Midterm exams are stressful for high school students. In recent years, as the importance of grades — both real and imagined — has risen, so have student stress levels.
Last week at Staples, staff and administrators — prompted by Student Assembly, and supported by the Collaborative Team — addressed midterms directly. In fact, proponents noted, reducing stress can actually raise test-takers’ scores.
Guidance counselors Leslie Hammer and Bill Plunkett, physical education department chair Dave Gusitsch and others created a broad menu of “Midterm Wellness and Enrichment Activities.” Students could choose any (or none) of them during last week’s midterms.
And — tweaking the no-room-to-breathe schedule that had been in place for decades — those activities took place during a 50-minute period between each day’s 2 exams. Previously, the break was just 30 minutes.
Organizers learned that high schools and universities around the country have brought in “therapy dogs,” for students to pets. Research shows that playing with animals is a great way to relax and clear the mind.
The dogs were a smash. Students lined up to chill with the friendly, tail-wagging pooches. One student — whose stress sometimes caused her to have tics — said she’d never felt better in a school environment.
Some activities were physical. There was basketball and track walking in the fieldhouse; badminton and “pound fitness” (drumming) in the gym; free swim in the pool, dance in the pool lobby, and ping pong near the cafeteria. The fitness center was open for cardio, free weights and machine exercise; yoga was in a library classroom, and principal James D’Amico offered “walk and talk” sessions around the school.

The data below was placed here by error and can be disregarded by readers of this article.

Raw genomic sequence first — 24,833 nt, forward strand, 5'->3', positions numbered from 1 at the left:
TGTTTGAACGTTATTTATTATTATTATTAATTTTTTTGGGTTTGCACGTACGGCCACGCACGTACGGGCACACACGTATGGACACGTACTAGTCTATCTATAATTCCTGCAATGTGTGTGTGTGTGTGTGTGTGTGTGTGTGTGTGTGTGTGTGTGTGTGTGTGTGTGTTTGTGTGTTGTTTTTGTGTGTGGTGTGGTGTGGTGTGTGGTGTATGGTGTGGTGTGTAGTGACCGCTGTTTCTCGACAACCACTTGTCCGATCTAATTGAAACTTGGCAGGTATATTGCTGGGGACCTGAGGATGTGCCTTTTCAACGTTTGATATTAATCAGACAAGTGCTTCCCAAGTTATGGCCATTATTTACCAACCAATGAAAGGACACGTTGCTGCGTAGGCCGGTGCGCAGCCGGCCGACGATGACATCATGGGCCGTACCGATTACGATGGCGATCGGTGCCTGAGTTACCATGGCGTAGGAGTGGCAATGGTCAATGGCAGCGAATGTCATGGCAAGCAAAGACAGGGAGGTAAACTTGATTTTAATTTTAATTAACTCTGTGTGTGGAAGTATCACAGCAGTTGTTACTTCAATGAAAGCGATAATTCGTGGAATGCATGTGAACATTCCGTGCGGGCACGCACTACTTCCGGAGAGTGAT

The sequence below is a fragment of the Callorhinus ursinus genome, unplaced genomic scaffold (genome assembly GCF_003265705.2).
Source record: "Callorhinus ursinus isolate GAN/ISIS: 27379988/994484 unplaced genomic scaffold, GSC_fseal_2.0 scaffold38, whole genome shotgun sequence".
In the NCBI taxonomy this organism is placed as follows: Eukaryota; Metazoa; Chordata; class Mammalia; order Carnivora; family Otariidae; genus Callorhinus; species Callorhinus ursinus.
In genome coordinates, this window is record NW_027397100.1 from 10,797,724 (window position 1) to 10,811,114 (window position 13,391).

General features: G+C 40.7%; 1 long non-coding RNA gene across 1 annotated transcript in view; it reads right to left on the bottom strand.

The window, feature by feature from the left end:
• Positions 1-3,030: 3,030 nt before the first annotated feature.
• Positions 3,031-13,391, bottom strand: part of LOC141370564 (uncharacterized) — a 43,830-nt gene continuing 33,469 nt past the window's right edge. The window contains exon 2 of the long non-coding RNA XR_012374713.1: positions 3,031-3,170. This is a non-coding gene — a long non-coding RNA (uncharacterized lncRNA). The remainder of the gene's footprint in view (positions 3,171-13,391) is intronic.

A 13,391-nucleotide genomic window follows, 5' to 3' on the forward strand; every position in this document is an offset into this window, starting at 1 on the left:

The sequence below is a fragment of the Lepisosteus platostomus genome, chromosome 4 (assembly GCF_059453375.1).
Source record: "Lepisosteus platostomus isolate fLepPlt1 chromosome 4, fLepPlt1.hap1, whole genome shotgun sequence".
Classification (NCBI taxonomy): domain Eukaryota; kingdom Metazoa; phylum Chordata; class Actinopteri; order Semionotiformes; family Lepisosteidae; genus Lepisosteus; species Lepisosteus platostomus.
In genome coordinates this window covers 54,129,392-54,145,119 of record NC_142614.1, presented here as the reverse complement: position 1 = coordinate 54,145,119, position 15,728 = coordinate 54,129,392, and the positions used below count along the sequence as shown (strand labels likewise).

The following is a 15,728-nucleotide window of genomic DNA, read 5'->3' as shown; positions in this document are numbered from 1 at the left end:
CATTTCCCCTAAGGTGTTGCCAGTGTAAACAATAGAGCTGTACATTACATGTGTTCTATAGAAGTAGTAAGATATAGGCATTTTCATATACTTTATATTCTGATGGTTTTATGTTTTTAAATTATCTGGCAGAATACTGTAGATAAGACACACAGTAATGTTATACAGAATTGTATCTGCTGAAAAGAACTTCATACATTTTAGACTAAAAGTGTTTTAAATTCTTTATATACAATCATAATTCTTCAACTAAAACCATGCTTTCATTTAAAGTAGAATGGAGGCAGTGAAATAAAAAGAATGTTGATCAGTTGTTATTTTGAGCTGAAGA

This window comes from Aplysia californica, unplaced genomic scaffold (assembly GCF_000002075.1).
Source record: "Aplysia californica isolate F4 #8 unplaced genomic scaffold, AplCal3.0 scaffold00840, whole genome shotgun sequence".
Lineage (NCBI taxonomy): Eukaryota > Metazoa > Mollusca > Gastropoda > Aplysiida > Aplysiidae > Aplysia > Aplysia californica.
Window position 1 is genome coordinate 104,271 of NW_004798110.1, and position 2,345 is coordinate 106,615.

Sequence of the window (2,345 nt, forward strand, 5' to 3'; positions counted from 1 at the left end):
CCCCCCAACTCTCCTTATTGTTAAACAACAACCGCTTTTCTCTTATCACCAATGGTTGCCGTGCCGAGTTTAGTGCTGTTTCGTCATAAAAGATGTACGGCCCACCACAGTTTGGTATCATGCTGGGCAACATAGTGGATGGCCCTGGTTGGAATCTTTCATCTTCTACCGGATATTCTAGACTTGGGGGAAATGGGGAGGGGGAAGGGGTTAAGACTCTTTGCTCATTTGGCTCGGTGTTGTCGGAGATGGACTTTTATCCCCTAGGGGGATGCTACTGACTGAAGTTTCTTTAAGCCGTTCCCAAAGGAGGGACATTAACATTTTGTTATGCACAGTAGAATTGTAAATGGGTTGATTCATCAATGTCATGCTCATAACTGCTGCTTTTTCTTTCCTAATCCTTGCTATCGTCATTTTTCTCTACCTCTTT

Some options — liked “guided meditation” — were more mindful.
Other activities appealed to special passions. String players were invited to the orchestra room to play Mozart; Players director David Roth directed theater games, while some students played board games.
In addition, guidance counselors offered free snacks. Healthy food was on sale in the cafeteria. That was a first for midterms — and sales were brisk.
No one was forced to choose an activity. Some students studied in the library, or chatted with friends in the hall.
Everyone seemed influenced by the environment. Early skepticism was replaced by increasing enthusiasm to try something new, day by day.
Guidance counselor Deb Slocum noted, “The entire mood of the school shifted. It was a great vibe.”
Colleague Bill Plunkett added, “There was a lot of positive energy — and plenty of smiles. Even the kids just sitting around felt relaxed.”
Not every kid got an A+ on every test.
But Staples’ newest midterm tradition passed with flying colors.
(Photos courtesy of Victoria Capozzi and Dave Gusitsch)